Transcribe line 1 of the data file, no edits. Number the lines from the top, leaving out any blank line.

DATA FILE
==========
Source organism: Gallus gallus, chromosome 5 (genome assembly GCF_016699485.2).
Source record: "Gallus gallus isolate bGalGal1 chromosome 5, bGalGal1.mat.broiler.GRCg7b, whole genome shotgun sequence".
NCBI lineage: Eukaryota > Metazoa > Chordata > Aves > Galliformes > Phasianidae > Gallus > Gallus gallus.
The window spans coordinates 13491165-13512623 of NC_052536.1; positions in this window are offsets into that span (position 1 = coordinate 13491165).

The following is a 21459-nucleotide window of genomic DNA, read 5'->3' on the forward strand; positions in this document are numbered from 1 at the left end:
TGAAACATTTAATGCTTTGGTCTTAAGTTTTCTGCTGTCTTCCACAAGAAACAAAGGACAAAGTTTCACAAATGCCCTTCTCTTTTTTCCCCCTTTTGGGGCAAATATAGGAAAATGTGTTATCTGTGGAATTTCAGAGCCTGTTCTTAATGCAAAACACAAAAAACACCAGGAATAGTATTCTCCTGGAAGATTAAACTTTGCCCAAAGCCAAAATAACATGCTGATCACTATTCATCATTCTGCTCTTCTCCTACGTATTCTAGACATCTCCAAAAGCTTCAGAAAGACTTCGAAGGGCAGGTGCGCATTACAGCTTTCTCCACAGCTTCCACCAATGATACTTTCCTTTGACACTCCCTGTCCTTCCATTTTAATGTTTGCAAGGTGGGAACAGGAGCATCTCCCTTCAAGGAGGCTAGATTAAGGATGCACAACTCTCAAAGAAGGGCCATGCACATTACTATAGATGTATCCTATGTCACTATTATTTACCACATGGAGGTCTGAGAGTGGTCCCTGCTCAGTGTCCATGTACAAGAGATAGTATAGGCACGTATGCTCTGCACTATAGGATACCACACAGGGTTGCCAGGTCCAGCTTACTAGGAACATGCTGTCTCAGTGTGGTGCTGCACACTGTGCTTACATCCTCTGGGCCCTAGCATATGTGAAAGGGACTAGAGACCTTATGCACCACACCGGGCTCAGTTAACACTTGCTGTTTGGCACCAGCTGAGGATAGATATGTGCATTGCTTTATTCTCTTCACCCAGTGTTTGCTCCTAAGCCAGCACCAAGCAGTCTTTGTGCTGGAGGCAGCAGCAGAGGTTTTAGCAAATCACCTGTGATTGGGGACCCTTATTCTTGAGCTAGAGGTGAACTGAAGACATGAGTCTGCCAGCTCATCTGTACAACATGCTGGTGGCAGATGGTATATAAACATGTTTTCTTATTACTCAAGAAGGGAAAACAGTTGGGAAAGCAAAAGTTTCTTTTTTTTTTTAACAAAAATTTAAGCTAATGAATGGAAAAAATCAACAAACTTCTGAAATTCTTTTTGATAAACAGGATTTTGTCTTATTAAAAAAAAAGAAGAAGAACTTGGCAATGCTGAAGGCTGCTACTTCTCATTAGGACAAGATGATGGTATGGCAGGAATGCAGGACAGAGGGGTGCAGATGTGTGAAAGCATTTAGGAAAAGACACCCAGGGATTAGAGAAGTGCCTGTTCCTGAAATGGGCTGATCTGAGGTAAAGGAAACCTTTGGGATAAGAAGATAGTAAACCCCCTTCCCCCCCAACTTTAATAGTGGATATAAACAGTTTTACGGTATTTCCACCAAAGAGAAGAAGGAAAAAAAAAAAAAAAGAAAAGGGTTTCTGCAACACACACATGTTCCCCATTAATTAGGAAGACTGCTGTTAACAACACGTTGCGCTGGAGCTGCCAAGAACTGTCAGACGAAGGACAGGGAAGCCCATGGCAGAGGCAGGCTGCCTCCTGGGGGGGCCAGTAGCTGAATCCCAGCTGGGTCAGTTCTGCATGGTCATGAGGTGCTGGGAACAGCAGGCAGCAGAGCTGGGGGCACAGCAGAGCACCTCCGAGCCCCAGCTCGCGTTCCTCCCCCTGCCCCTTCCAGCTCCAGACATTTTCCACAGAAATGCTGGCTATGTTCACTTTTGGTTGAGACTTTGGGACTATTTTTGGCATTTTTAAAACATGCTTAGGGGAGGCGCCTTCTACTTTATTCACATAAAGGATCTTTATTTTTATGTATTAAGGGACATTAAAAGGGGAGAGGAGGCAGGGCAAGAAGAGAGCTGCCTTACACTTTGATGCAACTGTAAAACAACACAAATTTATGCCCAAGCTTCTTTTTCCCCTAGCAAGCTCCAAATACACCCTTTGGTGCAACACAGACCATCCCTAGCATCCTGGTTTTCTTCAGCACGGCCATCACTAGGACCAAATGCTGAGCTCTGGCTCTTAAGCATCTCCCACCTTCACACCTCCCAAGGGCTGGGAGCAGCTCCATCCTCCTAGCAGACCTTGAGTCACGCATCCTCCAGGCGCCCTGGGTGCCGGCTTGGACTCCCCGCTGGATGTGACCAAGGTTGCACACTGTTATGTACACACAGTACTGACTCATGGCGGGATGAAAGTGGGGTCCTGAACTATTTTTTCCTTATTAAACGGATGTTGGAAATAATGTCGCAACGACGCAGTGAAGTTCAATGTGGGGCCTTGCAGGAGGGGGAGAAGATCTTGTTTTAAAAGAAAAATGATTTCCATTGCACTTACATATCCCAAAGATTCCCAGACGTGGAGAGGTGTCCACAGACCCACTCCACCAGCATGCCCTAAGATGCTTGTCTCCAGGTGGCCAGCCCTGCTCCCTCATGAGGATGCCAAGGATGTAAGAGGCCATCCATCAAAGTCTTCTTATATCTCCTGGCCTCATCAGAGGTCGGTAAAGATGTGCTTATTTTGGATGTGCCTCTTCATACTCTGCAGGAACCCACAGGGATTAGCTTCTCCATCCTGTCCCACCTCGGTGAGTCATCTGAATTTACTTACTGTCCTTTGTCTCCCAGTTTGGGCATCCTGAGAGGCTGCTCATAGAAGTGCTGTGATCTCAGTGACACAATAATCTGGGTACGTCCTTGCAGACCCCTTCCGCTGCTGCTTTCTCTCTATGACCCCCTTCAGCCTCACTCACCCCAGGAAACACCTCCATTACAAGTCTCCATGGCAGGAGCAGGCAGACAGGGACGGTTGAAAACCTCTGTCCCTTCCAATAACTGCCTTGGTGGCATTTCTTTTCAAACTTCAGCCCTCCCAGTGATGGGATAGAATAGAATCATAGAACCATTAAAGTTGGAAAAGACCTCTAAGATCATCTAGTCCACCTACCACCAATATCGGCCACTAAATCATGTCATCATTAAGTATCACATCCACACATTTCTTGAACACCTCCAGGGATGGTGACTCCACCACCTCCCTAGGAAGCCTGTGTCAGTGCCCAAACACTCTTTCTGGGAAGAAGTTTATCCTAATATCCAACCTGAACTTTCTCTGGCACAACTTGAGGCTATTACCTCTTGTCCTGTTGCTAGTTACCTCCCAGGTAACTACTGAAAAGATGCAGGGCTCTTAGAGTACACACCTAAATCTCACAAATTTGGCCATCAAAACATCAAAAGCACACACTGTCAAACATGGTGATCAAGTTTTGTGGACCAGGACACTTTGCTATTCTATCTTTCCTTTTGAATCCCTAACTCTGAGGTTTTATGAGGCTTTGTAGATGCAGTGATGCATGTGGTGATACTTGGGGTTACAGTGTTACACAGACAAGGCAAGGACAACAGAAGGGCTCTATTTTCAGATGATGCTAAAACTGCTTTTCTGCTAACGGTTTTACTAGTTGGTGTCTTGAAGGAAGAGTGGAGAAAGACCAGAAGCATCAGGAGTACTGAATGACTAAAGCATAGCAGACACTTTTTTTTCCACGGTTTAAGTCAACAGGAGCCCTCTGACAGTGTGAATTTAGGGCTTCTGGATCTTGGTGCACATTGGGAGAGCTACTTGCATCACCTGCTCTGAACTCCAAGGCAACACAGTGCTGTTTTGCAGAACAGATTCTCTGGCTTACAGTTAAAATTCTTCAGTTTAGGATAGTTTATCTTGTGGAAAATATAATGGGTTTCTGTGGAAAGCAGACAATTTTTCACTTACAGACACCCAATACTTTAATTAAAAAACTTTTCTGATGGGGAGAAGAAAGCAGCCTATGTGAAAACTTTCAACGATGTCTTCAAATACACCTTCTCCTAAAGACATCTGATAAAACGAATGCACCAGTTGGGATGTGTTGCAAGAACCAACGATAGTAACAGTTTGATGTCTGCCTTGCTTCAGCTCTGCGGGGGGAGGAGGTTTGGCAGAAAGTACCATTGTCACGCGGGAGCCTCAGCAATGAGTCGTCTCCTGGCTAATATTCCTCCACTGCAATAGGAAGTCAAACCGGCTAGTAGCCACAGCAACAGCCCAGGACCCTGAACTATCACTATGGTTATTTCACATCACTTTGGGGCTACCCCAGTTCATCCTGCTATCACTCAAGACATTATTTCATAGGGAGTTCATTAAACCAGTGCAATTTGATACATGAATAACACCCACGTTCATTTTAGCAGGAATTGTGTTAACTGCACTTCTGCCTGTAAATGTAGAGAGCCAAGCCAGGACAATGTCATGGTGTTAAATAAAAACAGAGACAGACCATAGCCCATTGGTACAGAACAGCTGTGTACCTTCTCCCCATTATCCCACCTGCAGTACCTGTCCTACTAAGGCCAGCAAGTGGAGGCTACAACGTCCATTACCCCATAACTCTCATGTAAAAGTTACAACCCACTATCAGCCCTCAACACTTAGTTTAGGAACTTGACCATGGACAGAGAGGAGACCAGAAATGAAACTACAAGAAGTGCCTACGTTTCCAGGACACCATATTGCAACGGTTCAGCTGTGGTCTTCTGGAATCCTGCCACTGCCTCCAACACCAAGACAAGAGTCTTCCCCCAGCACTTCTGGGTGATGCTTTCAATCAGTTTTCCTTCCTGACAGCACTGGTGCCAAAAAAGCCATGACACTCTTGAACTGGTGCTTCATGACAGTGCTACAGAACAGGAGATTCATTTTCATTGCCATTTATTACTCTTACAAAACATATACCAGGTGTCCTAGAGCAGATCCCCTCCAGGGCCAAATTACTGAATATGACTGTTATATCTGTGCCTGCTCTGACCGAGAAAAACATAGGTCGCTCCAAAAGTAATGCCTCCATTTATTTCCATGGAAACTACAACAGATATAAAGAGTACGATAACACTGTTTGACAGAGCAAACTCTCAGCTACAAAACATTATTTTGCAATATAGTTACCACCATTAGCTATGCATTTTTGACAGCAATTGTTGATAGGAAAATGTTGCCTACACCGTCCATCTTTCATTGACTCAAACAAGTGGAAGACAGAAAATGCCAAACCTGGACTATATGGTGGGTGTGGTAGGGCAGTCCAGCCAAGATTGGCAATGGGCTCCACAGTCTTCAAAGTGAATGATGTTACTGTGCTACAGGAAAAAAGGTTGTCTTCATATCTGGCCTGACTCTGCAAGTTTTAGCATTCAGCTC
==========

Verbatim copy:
Source organism: Gallus gallus, chromosome 5 (genome assembly GCF_016699485.2).